Purveyors of the recently published data on the declining perceived value of our services would like us to know that the economic
sky is falling. But you can stem the tide by incorporating the acronyms MENSCHRUG and NITSCOMP-DH—remember them from last
month's column?—in your daily practice. Just watch the perceived value of your examinations, assessments and treatments rise.
The comprehensive and thorough physical assessment and the offering of a thoughtful differential that comes with covering
all your bases is noticed and appreciated by the concerned client. Take note and talk about your Musculoskeletal, External
Systems, Neurological, Sensory, Cardiovascular, Hemolymphatic, Respiratory, Urogenital and Gastrointestinal findings during
an exam. With each diagnosis, cover Neoplasia, Infections, Toxicities, Structural, Congenital, Other, Metabolic Parasitic,
Diet and Husbandry.
As a nascent practitioner I made all sorts of mental mistakes with examinations and when creating a differential. Help was
I could have blamed my dyslexia or the nuns beating my left-handedness out of me, but to survive in school when straight memorization
didn't work, I had to develop systems to help me. No matter how strong, smart, rich, fast or talented you are, your given
talents run out sometime somewhere and further development will require blood, sweat and tears.
Another of many events that troubles us clinicians is that bad habit of—after the fact—remembering the body part we didn't
examine. I'll never forget an annual examination of a patient when I forgot to assess the lymph nodes. A week later, problems
sprouted up in—you guessed it—the offending lymph nodes.
Every veterinary instructor at every level told us to examine all patients the same, but no one ever explained to me exactly
what "same" meant.
Compounding the confusion are specialty assessments by ophthalmologists, neurologists, cardiologists and surgeons who all
examine patients differently.
So to ensure consistent examinations, I've used the acronym MENSCHRUG for years. I've seen many other versions of examination
guides for practitioners, but some important element always seems to be missing.
One of many events that can flatten a clinician is remembering—after the fact—a forgotten differential that turns out to be
the final diagnosis.
I will never forget the seizing pup—which I remembered in the middle of the night—that might have been afflicted with lead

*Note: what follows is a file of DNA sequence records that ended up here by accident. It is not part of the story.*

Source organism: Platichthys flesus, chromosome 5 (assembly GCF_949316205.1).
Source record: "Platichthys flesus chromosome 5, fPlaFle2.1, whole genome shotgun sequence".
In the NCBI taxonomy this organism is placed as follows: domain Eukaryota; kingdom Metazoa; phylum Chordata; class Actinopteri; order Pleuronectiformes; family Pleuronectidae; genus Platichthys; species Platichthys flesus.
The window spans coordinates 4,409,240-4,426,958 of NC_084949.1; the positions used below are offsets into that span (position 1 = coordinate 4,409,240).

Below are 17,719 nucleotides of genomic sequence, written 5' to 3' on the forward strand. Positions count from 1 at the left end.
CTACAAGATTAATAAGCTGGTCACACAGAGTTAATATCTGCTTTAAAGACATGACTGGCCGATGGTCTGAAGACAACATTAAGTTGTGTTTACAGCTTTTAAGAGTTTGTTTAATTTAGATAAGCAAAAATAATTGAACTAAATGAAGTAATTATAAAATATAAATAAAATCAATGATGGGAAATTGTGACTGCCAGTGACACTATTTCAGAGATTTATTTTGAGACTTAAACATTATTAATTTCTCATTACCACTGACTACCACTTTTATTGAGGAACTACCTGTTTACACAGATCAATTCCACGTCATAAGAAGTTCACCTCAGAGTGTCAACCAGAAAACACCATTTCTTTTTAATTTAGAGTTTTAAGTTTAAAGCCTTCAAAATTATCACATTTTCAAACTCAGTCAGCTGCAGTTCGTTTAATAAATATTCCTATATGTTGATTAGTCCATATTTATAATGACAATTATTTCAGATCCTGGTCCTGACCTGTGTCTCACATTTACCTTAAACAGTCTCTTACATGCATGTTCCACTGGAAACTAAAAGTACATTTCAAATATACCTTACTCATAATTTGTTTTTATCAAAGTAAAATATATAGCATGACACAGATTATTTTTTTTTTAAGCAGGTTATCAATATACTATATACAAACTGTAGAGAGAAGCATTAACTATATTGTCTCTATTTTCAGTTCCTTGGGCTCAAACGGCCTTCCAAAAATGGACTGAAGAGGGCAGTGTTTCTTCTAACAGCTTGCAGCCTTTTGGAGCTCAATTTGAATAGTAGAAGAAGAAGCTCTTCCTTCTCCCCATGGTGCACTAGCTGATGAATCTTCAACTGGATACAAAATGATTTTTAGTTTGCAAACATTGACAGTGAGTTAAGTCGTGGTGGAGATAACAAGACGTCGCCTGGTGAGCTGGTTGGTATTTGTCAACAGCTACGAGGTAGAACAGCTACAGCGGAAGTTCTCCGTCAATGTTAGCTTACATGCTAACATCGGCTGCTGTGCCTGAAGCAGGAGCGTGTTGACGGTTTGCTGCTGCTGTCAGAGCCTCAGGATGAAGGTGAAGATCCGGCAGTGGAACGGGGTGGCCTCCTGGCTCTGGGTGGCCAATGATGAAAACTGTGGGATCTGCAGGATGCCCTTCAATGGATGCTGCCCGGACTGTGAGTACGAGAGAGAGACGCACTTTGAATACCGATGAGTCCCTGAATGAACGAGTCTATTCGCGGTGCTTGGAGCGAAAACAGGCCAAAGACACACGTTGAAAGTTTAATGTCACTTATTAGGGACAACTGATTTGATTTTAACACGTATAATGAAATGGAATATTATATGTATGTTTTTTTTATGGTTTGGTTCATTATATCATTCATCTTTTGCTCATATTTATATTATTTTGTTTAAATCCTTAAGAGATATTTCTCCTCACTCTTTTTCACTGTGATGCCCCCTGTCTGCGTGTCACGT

poisoning. It was.
In 1974 and 1975, I learned at the knee of a human radiologist, Dr. David Russell, the DAMNIT system. It worked to a degree
for a differential, but it missed important things for a veterinarian.
The assessment that is the differential can be entered into the record when taken with the NITSCOMP-DH acronym. The differential
acronym NITSCOMP-DH is road-tested. It was used for a decade before first being published in DVM Newsmagazine. I've used it for three decades, and I can verify that it gets a clinician in the "right neighborhood" of diagnosing and
A major issue in medicine is the necessity to make decisions without a definitive diagnosis. Much of clinical medicine, if
not most, is in-the-moment with the patient right now. These acronyms aid this process.
Clients see only an itchy ear and fail to understand the differential: tumors, infections (including yeast), foreign bodies,
anatomical issues, and such.
My personal rule is: Every sick pet should receive a differential with at least five items for consideration on the rule-out
In the medical record, computer or hard copy, a clear listing of physical assessment findings and the assessment with differential
are to be present and easy to read and for review next week, next month or years down the road.
Do these things, and your clients will develop greater appreciation, respect and value for your services.
Dr. Riegger, dipl. ABVP, is chief medical officer at Northwest Animal Clinic Hospital and Specialty Practice. Contact him
at (505) 898-0407, Riegger@aol.com
http://northwestanimalclinic.com/. Find him on AVMA's NOAH as the practice management moderator. Order his books Management for Results and More Management for Results by calling (505) 898-1491.
For a complete list of articles by Dr. Riegger, visit